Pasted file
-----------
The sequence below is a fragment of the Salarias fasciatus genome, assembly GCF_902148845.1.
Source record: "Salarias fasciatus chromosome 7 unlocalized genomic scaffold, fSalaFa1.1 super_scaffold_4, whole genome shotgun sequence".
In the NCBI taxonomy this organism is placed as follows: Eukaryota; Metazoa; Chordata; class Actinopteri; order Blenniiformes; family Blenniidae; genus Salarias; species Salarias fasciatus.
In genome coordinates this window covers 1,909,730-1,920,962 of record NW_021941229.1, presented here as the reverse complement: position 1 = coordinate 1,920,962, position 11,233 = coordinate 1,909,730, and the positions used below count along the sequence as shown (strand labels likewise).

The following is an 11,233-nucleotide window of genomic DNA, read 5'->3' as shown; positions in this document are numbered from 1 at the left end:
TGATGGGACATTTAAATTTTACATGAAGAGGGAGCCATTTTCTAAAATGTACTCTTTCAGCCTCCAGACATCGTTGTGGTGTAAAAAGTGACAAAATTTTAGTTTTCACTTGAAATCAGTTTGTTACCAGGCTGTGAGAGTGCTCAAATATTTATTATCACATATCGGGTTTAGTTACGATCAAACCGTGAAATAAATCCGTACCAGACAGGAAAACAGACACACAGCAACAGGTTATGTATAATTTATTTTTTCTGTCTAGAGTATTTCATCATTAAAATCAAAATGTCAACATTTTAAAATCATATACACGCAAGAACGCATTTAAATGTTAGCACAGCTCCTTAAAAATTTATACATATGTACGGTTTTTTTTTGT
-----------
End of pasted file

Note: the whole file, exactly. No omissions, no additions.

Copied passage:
The sequence below is a fragment of the Salarias fasciatus genome, assembly GCF_902148845.1.
Source record: "Salarias fasciatus chromosome 7 unlocalized genomic scaffold, fSalaFa1.1 super_scaffold_4, whole genome shotgun sequence".
In the NCBI taxonomy this organism is placed as follows: Eukaryota; Metazoa; Chordata; class Actinopteri; order Blenniiformes; family Blenniidae; genus Salarias; species Salarias fasciatus.
In genome coordinates this window covers 1,909,730-1,920,962 of record NW_021941229.1, presented here as the reverse complement: position 1 = coordinate 1,920,962, position 11,233 = coordinate 1,909,730, and the positions used below count along the sequence as shown (strand labels likewise).

The following is an 11,233-nucleotide window of genomic DNA, read 5'->3' as shown; positions in this document are numbered from 1 at the left end:
TGATGGGACATTTAAATTTTACATGAAGAGGGAGCCATTTTCTAAAATGTACTCTTTCAGCCTCCAGACATCGTTGTGGTGTAAAAAGTGACAAAATTTTAGTTTTCACTTGAAATCAGTTTGTTACCAGGCTGTGAGAGTGCTCAAATATTTATTATCACATATCGGGTTTAGTTACGATCAAACCGTGAAATAAATCCGTACCAGACAGGAAAACAGACACACAGCAACAGGTTATGTATAATTTATTTTTTCTGTCTAGAGTATTTCATCATTAAAATCAAAATGTCAACATTTTAAAATCATATACACGCAAGAACGCATTTAAATGTTAGCACAGCTCCTTAAAAATTTATACATATGTACGGTTTTTTTTTGT